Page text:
In The One-in-a-Million Boy, Monica Wood tells a magical, beautifully written story about the healing power of friendship, music, and unexpected, generation-spanning connections. As emotionally resonant as The Curious Incident of the Dog in the Nighttime, this novel hums with energy, warmth, wisdom, humor, and soul. —Christina Baker Kline, author of Orphan Train
From the Inside Flap
The incandescent story of a 104-year-old woman and the sweet, strange young boy assigned to help her around the house a friendship that touches each member of the boy s unmoored family.
For years, guitarist Quinn Porter has been on the road, chasing gig after gig, largely absent to his twice ex-wife Belle and their odd, acutely observant eleven-year-old son, who is obsessed with Guinness World Records. When the boy dies suddenly, Quinn seeks forgiveness for his paternal shortcomings by completing the requirements for his son s unfinished Boy Scout badge.
For seven Saturdays, Quinn does yard work for Ona Vitkus, the spry, 104-year-old Lithuanian immigrant the boy had visited weekly. Quinn soon discovers that the boy had talked Ona into gunning for the world record for Oldest Licensed Driver and that s the least of her secrets. Despite himself, Quinn picks up where the boy left off, forging a friendship with Ona that allows him to know the son he never understood: a boy who was always listening, always learning.
The One-in-a-Million Boy is a richly layered novel of very real hearts broken seemingly beyond repair and yet still within reach of a stunning act of human devotion.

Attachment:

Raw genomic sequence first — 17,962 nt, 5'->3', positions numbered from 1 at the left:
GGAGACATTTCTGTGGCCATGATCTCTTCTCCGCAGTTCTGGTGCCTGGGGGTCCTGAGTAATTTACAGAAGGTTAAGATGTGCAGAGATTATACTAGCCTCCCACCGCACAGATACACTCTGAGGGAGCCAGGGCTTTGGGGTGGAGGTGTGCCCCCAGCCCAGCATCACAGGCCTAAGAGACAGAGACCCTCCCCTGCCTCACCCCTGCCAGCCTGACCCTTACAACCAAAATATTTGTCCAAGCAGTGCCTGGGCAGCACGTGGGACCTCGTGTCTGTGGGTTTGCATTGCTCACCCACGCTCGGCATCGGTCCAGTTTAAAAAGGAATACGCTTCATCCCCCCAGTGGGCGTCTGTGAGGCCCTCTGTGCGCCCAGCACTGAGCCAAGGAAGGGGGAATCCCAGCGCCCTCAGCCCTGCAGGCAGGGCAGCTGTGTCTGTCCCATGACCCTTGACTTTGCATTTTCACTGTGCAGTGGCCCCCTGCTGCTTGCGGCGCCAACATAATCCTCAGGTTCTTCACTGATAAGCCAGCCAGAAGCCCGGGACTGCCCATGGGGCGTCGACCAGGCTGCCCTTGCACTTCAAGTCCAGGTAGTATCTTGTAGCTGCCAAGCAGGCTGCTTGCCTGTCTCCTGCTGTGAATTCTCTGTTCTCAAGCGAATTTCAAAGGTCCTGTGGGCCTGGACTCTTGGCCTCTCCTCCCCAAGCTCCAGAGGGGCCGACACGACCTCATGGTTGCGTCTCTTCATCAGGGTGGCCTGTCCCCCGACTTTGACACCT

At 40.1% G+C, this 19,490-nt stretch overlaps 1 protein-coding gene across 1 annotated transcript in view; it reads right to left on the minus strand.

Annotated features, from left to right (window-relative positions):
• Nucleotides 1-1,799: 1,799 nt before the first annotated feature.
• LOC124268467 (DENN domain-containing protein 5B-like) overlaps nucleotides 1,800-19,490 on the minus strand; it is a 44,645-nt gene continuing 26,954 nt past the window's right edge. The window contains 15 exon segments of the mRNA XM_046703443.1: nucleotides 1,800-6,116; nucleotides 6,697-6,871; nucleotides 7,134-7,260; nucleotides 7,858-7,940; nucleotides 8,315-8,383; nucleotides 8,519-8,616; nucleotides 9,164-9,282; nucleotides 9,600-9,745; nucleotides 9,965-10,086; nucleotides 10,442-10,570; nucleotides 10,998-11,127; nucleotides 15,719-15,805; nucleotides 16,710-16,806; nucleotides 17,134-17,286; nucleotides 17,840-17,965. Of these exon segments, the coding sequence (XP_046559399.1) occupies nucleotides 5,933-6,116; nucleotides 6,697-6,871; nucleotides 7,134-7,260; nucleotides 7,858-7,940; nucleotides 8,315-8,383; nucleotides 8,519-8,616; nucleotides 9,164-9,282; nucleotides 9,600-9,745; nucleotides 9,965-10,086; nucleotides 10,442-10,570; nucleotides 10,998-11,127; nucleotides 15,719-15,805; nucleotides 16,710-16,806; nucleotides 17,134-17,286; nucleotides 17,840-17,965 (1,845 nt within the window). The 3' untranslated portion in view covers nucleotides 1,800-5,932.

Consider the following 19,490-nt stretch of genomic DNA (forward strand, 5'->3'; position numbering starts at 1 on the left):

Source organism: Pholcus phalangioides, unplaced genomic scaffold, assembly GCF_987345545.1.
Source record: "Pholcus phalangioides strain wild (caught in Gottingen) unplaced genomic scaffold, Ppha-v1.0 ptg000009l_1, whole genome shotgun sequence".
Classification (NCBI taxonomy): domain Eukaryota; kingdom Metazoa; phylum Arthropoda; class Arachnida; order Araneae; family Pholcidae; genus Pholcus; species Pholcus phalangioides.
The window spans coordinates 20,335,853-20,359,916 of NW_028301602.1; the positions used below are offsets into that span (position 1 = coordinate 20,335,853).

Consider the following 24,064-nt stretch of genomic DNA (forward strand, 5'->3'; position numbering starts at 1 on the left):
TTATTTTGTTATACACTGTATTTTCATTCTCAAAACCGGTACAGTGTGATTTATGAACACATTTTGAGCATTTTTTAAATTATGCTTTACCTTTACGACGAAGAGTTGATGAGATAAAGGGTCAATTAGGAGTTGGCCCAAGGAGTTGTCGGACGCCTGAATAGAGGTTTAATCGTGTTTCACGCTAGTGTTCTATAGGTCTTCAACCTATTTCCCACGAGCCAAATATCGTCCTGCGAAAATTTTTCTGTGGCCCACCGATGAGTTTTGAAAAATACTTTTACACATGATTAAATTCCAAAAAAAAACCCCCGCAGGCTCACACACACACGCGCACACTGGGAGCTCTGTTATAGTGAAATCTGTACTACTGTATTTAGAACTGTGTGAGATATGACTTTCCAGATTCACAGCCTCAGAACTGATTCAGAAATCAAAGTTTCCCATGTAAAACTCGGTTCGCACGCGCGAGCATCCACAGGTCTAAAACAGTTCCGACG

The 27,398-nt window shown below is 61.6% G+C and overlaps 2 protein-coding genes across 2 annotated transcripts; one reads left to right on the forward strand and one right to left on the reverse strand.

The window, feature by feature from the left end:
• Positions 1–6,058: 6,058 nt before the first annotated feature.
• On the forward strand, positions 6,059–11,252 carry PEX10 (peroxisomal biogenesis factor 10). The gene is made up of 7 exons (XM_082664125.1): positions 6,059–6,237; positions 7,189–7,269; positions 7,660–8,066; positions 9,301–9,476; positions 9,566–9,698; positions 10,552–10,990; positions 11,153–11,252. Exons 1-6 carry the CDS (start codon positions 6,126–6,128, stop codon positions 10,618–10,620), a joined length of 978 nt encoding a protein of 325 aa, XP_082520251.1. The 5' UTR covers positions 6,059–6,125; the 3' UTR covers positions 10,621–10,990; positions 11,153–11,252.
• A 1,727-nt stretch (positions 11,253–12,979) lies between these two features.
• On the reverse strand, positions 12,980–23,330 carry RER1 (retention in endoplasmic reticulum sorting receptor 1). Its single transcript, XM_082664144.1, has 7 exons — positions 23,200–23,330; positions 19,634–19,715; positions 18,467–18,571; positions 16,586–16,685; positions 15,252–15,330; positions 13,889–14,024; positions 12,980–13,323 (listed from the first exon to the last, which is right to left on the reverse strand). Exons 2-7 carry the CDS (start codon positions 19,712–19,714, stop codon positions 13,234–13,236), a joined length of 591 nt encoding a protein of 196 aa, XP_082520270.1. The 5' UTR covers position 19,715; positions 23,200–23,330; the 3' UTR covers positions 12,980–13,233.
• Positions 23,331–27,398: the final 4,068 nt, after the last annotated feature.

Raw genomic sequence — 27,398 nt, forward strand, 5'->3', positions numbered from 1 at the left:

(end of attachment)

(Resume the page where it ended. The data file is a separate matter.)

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Top Customer Reviews
The book jumps between Quinn's and Ona's perspectives, and a set of tape recordings the boy made with Ona, interviewing her about her life for a school project.
Wood is a master writer. Her style is never to heady and overdone, yet builds people and locations that are incredibly vivid and true. Every character is completely real to me as I read. You love them the moment they are introduced. The motion throughout is quiet and introspective, but moves, constantly, through their lives together in a natural way that never seems slow. You want to be with them, and miss them when the story is over. It's hard to explain, I guess, how good Monica Wood is until you read. When you don't see the writing, only the images and events she is building with words. The first and foremost sign of a perfect storyteller.
In my previous review I'd said ERNIE'S ARK could easily be the Great American Novel if it had been a novel and not a story collection, and I could easily say the same to this one. One small slice of the American pie, like the other taking place in Maine, the author's home state.
I can't recommend this book enough. Beautiful, touching, funny, and full of of real people who are trying their best to live their lives after the bottom has dropped out from under them, in their own, unique way.
However, the whole thing felt morose, and I found myself feeling grouchy after each reading spell. The characters are understandably sad, because of a recent death. Still, I hope for some luminosity when I read something, some glistening of human loveliness. And after halfway through this book, I didn't see much hope of that unfolding.